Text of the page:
Switzerland’s plan to acquire US-made F-35 stealth fighter jets is likely to face a referendum. While the proposed $6.5 billion deal is yet to be cleared by the Swiss parliament, a non-government organization has started collecting signatures, calling the move “unnecessary and overrated Ferrari” for the army.
Earlier this year, the Swiss Federal Council had proposed that “Parliament approve the procurement of 36 F-35A fighter aircraft from US manufacturer Lockheed Martin and five Patriot fire units from US manufacturer Raytheon”.
According to the Council, an evaluation has revealed that “these two systems offer the highest overall benefit at the lowest overall cost”.
“The Federal Council is confident the F 35 fighter jets are the most suitable for protecting the Swiss population from air threats in the future. The Federal Council took the decision at its meeting on 30 June,” the Council said in a statement.
The Swiss Move & Counter-Move
Switzerland is looking to buy F-35 jets because the Swiss Air Force’s current equipment will reach the end of its service life in 2030. The Federal Council sought to replace its current fleet of fighter aircraft and procure a new system for longer-range ground-based air defense (GBAD).
The Council said it had based its decision on a comprehensive technical evaluation of four new fighter aircraft candidates — Eurofighter by Airbus, Germany; F/A-18 Super Hornet by Boeing, USA; F-35A by Lockheed Martin, USA; Rafale by Dassault, France.
It argued, the “F-35A is the only aircraft that has been designed from the ground up to be especially difficult for other weapons systems to detect. The resulting high survivability is a great advantage for the Swiss Air Force”.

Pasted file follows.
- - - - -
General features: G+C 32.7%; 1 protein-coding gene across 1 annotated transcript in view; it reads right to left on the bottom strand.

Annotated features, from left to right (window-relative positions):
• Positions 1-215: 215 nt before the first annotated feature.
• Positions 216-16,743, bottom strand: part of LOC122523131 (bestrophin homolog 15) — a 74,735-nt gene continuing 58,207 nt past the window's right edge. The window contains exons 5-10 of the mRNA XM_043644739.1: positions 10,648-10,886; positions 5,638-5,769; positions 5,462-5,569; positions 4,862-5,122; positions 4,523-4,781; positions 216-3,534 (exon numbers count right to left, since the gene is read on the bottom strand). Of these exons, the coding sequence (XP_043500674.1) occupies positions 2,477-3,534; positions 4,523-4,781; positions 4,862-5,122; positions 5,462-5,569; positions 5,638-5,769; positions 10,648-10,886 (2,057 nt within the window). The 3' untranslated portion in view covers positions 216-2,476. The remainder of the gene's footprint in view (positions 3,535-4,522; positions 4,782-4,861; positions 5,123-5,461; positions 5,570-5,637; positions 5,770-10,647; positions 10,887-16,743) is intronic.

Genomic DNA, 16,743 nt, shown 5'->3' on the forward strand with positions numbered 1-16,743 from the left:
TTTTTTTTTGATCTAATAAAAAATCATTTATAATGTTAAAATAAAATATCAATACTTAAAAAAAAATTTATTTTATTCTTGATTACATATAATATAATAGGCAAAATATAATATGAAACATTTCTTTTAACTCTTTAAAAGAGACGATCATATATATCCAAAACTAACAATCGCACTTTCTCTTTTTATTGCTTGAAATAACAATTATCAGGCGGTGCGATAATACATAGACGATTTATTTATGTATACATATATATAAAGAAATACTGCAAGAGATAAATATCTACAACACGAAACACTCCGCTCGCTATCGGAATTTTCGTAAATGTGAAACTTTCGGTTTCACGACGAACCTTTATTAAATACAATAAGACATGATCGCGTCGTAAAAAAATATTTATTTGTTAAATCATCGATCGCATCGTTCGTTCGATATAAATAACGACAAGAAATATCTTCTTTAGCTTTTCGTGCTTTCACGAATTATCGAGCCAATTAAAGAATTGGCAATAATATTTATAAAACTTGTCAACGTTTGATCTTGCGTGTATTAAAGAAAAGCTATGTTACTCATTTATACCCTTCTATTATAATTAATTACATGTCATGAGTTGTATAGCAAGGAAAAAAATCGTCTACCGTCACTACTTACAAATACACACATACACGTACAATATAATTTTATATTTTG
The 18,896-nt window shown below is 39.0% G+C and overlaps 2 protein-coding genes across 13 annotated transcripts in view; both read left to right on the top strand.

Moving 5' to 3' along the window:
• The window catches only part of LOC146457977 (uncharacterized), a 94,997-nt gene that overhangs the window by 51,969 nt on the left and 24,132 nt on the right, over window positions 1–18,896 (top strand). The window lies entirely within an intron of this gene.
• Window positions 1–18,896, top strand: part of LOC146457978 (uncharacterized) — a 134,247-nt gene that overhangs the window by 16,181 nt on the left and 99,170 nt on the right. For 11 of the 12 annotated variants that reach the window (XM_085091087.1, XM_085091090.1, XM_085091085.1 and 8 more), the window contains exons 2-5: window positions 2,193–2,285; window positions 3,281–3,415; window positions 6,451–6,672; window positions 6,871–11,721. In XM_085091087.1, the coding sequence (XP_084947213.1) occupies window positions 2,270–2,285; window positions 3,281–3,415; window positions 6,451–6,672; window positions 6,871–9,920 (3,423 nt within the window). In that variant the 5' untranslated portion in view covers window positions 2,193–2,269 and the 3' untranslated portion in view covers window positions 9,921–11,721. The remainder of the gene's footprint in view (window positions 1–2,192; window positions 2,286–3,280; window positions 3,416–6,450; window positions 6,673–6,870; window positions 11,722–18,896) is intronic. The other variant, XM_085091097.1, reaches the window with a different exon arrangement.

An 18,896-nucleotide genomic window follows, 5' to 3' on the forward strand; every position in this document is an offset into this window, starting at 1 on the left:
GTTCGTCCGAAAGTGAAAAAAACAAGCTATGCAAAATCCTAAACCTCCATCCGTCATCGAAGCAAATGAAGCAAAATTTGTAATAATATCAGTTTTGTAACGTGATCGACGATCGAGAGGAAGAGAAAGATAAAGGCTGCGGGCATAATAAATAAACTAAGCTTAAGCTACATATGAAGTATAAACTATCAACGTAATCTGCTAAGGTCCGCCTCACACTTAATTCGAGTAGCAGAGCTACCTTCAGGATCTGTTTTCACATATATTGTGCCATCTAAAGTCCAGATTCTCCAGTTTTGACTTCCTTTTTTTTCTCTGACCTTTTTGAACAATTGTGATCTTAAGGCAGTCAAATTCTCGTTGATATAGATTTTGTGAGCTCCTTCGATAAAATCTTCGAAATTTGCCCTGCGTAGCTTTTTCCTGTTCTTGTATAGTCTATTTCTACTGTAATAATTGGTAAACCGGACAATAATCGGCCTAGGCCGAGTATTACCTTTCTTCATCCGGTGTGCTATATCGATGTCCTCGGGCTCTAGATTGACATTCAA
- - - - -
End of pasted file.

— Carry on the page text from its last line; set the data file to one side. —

The NGO, the Group for a Switzerland without an Army (GSoA), has been resisting the move, saying that “F 35 is an overpriced luxury toy for some army officers”.
The Federal Council had earlier claimed the “F-35A has the lowest operating costs of all of the candidates evaluated.” “The total costs of the F-35A (i.e. procurement plus operating costs) amount to approximately CHF 15.5 billion over 30 years. This is around CHF 2 billion less than the second-lowest bidder,” the Council said.
In its campaign, GSoA is raising few specific arguments against procurement of the stealth fighters, calling them “oversized,” “shoots far beyond the target as a stealth aircraft for bombing raids,” “aircraft is an overrated and expensive” one.
The NGO also claims that aircraft is “almost a dozen of errors which are so serious that they can lead to the crash of the plane or otherwise become life-threatening for the pilots”.
GSoA has alleged that “if these fighter jets become operational then Swiss F 35s will be subject to America’s surveillance. The US secret service will always be in the F 35 cockpit”, and there is a risk that, “these fighter jets will be used to do more than protect Swiss airspace, contravening its tradition of neutrality”.
Last week, the NGO began collecting signatures for a referendum on the stealth fighters. The group, which enjoys the support of the left-wing Swiss Green Party, will need to collect 100,000 signatures in the next 18 months to bring the issue to a national vote.
As of August 31, the group garnered 4,123 votes on “Stop the F-35” initiative.
How Gripen Deal Was Grounded
This is not the first time that Switzerland is witnessing opposition to a foreign fighter jet proposal. A decade ago, Gripen, manufactured by Swedish company Saab, was about to replace the Swiss Air Force’s F-18.
But three years later, the acquisition process was halted following a referendum and Swiss voters rejected the proposal. Finally, the contract had to be canceled.
Last year, Swiss voters approved the government plan to spend $6.5 billion on a new fighter aircraft. Now that the Federation Council, Switzerland’s executive branch, has selected the winner, the final stage to successfully procure these fighter jets will be securing approval from the Parliament.
- With inputs from Aakash Srivasatava
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